1985: Will Eisner’s 3-D Classics featuring The Spirit

Will Eisner’s 3-D Classics featuring The Spirit (1985) #1 by Will Eisner

Kitchen Sink sold a lot of gimmicky things over its history, and I guess it started here. They’d later publish tin signs and chocolate bars, and at some points it seemed like the comics part of the business was just a quaint adjunct to the real business… but indie comics publishers always teeter on the edge of bankruptcy, so you can’t really blame them for trying stuff to stay afloat. But sometimes they start off doing business stuff to enable them to publish comics, and then it segues into doing comics stuff to enable them to stay in business.

But it seemed like Kitchen really kind of enjoyed doing these other bits and bobs, so I guess it never actually felt mercenary?

Anyway, this is a Ray Zone 3D-fication book, and you’d think that The Spirit would be well suited to this kind of thing…

And it is! Some of the pages, especially the splash pages, look really good. Lots of layers and depth.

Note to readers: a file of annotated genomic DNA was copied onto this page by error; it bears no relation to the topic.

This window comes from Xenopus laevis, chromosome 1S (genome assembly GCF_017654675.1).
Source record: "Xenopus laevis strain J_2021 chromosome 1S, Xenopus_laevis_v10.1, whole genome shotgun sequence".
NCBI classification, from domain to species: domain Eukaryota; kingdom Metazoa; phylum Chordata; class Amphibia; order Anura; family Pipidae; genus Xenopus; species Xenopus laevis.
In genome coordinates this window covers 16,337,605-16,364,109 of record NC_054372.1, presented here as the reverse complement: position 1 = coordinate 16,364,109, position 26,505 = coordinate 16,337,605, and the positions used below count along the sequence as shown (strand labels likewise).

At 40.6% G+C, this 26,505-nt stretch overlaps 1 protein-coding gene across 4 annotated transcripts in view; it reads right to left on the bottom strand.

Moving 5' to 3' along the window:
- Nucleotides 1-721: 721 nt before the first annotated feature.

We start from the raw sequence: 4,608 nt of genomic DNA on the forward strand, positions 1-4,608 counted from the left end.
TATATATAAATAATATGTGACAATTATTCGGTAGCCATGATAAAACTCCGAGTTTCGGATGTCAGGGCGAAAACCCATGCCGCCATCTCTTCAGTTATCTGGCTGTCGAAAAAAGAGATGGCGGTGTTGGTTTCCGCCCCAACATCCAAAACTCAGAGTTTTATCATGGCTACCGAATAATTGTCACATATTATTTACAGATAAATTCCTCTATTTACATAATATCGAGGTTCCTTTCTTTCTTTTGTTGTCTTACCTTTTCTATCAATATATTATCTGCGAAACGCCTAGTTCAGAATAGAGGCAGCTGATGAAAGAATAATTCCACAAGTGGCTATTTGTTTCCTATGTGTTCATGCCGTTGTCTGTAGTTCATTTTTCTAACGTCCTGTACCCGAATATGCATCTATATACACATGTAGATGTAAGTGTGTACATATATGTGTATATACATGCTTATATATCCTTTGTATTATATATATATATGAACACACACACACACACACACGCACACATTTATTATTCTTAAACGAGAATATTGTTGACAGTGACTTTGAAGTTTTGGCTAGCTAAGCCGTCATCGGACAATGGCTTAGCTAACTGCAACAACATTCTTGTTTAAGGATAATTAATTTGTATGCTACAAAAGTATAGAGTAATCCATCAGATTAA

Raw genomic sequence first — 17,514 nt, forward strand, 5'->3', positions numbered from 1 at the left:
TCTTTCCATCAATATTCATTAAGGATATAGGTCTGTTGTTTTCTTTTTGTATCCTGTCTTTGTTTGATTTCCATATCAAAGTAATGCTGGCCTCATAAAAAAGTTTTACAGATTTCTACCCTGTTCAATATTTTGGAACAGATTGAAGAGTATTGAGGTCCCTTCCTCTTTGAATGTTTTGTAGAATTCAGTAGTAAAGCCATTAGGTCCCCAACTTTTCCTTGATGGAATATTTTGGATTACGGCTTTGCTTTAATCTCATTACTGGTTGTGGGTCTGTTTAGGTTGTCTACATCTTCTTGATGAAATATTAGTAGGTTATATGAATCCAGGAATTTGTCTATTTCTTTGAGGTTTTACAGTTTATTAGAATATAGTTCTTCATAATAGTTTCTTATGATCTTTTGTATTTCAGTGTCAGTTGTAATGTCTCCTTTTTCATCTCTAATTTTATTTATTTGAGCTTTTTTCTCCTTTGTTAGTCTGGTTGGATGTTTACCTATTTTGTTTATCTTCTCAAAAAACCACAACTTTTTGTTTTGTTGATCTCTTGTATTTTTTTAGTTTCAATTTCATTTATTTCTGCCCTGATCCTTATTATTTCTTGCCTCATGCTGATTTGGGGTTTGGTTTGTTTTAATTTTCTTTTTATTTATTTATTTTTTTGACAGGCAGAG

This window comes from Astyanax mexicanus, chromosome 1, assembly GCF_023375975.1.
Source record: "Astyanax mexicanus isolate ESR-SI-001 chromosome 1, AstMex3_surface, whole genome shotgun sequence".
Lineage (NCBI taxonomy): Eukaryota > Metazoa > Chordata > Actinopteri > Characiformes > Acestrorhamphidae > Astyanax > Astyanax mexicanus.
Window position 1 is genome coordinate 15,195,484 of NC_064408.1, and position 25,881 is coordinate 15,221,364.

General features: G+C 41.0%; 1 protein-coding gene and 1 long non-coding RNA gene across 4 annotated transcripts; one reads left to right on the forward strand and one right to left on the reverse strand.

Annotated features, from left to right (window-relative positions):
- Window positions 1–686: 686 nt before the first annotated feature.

However, it suffers from many of the same problems all comics that are made into 3D without being drawn with that in mind — on many of the pages, the 3D thing just doesn’t work very well, because of the overlapping parallax thing, meaning that many bits are only visible in one channel, which makes them un-3D again (especially if you push the effects, like Zone is doing).

The best 3D page is this ad, and I guess Eisner drew it with 3D in mind? Possibly? Because it looks great.

Steve Monaco writes in The Comics Journal #107, page 37:

This could
be the perfect way to read The Spirit. Eisper’s
work has always had a strong 3-D aspect all
by itself, ånd, for the most part,’ the four
stories here are naturals for extra-dimen-
sional enhancement. Only One story,
“Blood of the Earth,” has little to recom-
mend it, 3-D quality or otherwise; the other
three all look great, and one Story, ‘ •The
Vortex,” espeically stands out (sorry, I
couldn’t resist). The processing by Ray Zone
(and Tony Alderson, who did ‘The Vortex’)
is clean and inventive throughout the book.
This is 3-D—and possibly, The its
most entertaining.

This is the seventy-fifth post in the Entire Kitchen Sink blog series.

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